SOUTH ELGIN – With one game left in his first St. Charles Storm youth basketball season, Liam Morgan had never made a basket.
He’d never really made it past half-court.
Liam, from South Elgin, enjoys playing for the Storm because he “wants to make baskets.”
Basketball is his favorite sport. He enjoys playing with friends and even listens to heavy metal music.
In a sense, Liam bucks the usual stereotypes of those who have autism.
He wants to be hugged all the time, too.
Attempts to get him on the board earlier in his game March 17 fell unsuccessful.
But it was meant to be.
Roughly halfway through the final five minutes and with the clock stopped, Liam swished the ball through the net after joining the game as a substitute. The collective effort of coaches, teammates, opponents and the referee helped make the shot possible with his extended family in attendance.
His dad, C.J., had no idea it was in the plan. Mom Lisa was iffy on making the game as Liam’s younger brother, Alexander, had a birthday party. She made it – tears later flowing.
Liam, a 7-year-old second-grader at Munhall Elementary School, has autism. It’s a disability that could encompass a range of cognitive, social and communicative challenges. Liam also participates in soccer, gymnastics and Cubs Scouts.
The heartwarming moment was captured on video and circulated among local social media groups. Liam’s shot eventually made ABC7 News. April, fittingly, is National Autism Awareness Month.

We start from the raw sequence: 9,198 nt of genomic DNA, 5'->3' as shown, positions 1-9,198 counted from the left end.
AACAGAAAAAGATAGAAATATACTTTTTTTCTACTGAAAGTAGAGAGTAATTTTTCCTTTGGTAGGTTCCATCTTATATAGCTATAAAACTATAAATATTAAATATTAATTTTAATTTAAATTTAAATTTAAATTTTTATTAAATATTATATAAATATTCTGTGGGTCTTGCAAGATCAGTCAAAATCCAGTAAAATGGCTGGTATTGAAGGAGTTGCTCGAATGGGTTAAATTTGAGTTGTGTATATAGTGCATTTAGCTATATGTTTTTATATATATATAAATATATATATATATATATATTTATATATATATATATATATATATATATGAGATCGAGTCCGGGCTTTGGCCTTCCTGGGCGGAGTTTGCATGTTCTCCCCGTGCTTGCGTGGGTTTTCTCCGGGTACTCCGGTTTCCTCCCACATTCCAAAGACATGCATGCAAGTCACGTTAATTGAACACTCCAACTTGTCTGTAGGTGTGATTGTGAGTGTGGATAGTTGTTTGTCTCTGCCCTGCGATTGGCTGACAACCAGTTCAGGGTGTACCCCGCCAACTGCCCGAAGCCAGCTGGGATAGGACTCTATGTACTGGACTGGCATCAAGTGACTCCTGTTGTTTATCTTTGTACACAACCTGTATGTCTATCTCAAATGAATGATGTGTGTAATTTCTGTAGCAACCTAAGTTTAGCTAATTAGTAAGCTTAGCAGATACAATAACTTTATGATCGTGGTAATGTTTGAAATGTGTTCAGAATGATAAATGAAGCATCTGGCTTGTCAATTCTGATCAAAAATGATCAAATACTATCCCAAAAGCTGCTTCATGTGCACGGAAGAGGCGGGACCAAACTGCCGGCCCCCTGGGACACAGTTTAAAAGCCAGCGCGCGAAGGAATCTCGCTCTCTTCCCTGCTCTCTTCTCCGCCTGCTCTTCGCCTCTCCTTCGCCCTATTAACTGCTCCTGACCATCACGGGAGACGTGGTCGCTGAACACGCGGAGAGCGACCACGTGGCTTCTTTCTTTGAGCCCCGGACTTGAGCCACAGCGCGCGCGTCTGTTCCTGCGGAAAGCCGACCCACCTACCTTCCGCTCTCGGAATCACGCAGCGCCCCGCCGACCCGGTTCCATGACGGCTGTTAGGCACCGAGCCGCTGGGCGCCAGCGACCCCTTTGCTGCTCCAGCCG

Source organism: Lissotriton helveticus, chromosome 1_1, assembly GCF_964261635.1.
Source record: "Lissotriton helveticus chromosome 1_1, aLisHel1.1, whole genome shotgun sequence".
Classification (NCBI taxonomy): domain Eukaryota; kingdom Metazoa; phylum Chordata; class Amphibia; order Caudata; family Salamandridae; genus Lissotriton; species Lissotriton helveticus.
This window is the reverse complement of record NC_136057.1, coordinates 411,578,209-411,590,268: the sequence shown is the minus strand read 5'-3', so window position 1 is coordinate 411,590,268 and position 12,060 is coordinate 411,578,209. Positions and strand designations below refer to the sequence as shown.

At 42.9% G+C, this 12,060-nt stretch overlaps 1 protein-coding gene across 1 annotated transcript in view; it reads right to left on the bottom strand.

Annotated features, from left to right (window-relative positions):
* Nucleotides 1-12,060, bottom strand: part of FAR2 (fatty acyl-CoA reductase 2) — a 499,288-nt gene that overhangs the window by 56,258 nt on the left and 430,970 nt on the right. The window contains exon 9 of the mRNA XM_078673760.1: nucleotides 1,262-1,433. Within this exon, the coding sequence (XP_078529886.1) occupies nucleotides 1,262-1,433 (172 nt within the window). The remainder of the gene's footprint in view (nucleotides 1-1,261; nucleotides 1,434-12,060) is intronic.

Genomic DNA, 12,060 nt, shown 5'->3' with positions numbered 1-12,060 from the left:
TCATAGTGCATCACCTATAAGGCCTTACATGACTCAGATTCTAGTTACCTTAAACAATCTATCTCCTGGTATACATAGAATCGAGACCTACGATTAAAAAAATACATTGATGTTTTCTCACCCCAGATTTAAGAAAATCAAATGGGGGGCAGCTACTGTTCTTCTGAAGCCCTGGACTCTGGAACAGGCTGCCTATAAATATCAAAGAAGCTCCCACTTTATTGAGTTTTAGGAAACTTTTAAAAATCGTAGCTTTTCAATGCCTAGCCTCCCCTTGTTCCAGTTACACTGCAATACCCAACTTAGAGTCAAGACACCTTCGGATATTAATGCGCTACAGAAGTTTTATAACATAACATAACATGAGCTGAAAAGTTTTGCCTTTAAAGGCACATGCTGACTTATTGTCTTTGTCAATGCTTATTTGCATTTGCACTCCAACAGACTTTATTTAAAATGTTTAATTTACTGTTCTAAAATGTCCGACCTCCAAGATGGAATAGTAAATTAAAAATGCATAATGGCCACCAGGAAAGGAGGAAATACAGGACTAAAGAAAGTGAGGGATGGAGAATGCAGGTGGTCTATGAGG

“I’ve seen [similar] videos of this happening, but we never really expected it to happen to us,” C.J. Morgan said. “It was awesome.”
In sharing the video, C.J. Morgan also really wanted to share the team and good-people aspect. The collective inclusion and understanding has been a bright spot all season long.
Liam has played on previous youth teams. Some came with positive experiences, and others had some bumps. This Storm team is well beyond different.
“A lot of it is about the team,” C.J. Morgan said of sharing the video. “The tolerance of the kids, the inclusion from the coaches, the amount of effort they put into Liam to make sure he was good ... it was completely different.”
His coaches, Jason and Liz Tisch, helped facilitate the inclusive, welcoming environment on the 10-member second-grade team by cycling partners in practice, getting each player equal playing time in games and taking turns taking the ball up the court.
“We were just really proud of the support that everybody gave Liam – from other kids on the team [and] parents. I have to give a lot of credit to the referee of that game. He was doing everything he could do to help Liam as well,” Jason Tisch said.
“To see [Liam] finally have that experience was really rewarding for us as well,” Liz Tisch added.